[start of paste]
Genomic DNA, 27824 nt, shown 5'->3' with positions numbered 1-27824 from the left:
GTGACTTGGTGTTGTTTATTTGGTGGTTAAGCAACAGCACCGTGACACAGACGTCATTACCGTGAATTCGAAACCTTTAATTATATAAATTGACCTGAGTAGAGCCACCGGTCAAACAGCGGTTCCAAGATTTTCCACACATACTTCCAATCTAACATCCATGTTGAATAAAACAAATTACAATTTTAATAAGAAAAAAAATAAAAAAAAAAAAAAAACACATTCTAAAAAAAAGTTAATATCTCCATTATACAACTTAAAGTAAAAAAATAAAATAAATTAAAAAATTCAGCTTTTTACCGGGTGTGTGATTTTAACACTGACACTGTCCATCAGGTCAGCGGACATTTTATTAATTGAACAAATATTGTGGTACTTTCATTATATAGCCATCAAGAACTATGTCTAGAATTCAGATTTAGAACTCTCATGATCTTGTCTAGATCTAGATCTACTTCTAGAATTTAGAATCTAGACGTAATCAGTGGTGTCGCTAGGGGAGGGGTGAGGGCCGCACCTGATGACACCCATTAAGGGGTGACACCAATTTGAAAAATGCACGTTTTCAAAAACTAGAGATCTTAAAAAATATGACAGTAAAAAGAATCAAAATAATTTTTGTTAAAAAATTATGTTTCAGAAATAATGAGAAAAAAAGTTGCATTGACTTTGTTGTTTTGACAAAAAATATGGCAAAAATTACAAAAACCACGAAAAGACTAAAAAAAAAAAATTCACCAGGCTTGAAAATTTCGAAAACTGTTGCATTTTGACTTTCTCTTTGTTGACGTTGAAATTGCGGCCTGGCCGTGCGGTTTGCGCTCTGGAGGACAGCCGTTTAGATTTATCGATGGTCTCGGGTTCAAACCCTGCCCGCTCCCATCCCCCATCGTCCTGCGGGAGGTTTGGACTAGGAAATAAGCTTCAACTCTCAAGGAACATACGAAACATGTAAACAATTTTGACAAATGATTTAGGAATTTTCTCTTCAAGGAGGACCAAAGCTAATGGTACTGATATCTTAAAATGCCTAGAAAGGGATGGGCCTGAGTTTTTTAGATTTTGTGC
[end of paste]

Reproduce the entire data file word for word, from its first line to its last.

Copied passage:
Genomic DNA, 27824 nt, shown 5'->3' with positions numbered 1-27824 from the left:
GTGACTTGGTGTTGTTTATTTGGTGGTTAAGCAACAGCACCGTGACACAGACGTCATTACCGTGAATTCGAAACCTTTAATTATATAAATTGACCTGAGTAGAGCCACCGGTCAAACAGCGGTTCCAAGATTTTCCACACATACTTCCAATCTAACATCCATGTTGAATAAAACAAATTACAATTTTAATAAGAAAAAAAATAAAAAAAAAAAAAAAACACATTCTAAAAAAAAGTTAATATCTCCATTATACAACTTAAAGTAAAAAAATAAAATAAATTAAAAAATTCAGCTTTTTACCGGGTGTGTGATTTTAACACTGACACTGTCCATCAGGTCAGCGGACATTTTATTAATTGAACAAATATTGTGGTACTTTCATTATATAGCCATCAAGAACTATGTCTAGAATTCAGATTTAGAACTCTCATGATCTTGTCTAGATCTAGATCTACTTCTAGAATTTAGAATCTAGACGTAATCAGTGGTGTCGCTAGGGGAGGGGTGAGGGCCGCACCTGATGACACCCATTAAGGGGTGACACCAATTTGAAAAATGCACGTTTTCAAAAACTAGAGATCTTAAAAAATATGACAGTAAAAAGAATCAAAATAATTTTTGTTAAAAAATTATGTTTCAGAAATAATGAGAAAAAAAGTTGCATTGACTTTGTTGTTTTGACAAAAAATATGGCAAAAATTACAAAAACCACGAAAAGACTAAAAAAAAAAAATTCACCAGGCTTGAAAATTTCGAAAACTGTTGCATTTTGACTTTCTCTTTGTTGACGTTGAAATTGCGGCCTGGCCGTGCGGTTTGCGCTCTGGAGGACAGCCGTTTAGATTTATCGATGGTCTCGGGTTCAAACCCTGCCCGCTCCCATCCCCCATCGTCCTGCGGGAGGTTTGGACTAGGAAATAAGCTTCAACTCTCAAGGAACATACGAAACATGTAAACAATTTTGACAAATGATTTAGGAATTTTCTCTTCAAGGAGGACCAAAGCTAATGGTACTGATATCTTAAAATGCCTAGAAAGGGATGGGCCTGAGTTTTTTAGATTTTGTGC